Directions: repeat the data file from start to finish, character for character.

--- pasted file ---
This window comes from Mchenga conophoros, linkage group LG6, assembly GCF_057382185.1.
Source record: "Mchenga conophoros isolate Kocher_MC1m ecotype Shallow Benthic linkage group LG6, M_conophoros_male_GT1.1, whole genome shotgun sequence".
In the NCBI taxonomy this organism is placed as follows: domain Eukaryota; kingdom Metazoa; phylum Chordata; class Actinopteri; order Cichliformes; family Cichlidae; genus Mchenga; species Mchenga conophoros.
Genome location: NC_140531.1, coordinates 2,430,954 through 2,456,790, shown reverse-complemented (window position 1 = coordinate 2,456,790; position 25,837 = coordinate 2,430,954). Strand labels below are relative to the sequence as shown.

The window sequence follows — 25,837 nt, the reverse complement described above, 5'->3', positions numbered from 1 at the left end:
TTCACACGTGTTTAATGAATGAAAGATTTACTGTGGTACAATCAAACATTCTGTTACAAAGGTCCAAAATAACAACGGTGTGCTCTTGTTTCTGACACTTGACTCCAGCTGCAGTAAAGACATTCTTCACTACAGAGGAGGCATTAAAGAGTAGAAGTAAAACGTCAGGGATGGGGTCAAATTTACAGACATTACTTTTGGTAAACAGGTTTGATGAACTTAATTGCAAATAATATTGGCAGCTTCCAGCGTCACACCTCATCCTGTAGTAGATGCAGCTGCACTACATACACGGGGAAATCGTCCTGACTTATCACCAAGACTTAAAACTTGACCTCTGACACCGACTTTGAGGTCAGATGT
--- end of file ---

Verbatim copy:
This window comes from Mchenga conophoros, linkage group LG6, assembly GCF_057382185.1.
Source record: "Mchenga conophoros isolate Kocher_MC1m ecotype Shallow Benthic linkage group LG6, M_conophoros_male_GT1.1, whole genome shotgun sequence".
In the NCBI taxonomy this organism is placed as follows: domain Eukaryota; kingdom Metazoa; phylum Chordata; class Actinopteri; order Cichliformes; family Cichlidae; genus Mchenga; species Mchenga conophoros.
Genome location: NC_140531.1, coordinates 2,430,954 through 2,456,790, shown reverse-complemented (window position 1 = coordinate 2,456,790; position 25,837 = coordinate 2,430,954). Strand labels below are relative to the sequence as shown.

The window sequence follows — 25,837 nt, the reverse complement described above, 5'->3', positions numbered from 1 at the left end:
TTCACACGTGTTTAATGAATGAAAGATTTACTGTGGTACAATCAAACATTCTGTTACAAAGGTCCAAAATAACAACGGTGTGCTCTTGTTTCTGACACTTGACTCCAGCTGCAGTAAAGACATTCTTCACTACAGAGGAGGCATTAAAGAGTAGAAGTAAAACGTCAGGGATGGGGTCAAATTTACAGACATTACTTTTGGTAAACAGGTTTGATGAACTTAATTGCAAATAATATTGGCAGCTTCCAGCGTCACACCTCATCCTGTAGTAGATGCAGCTGCACTACATACACGGGGAAATCGTCCTGACTTATCACCAAGACTTAAAACTTGACCTCTGACACCGACTTTGAGGTCAGATGT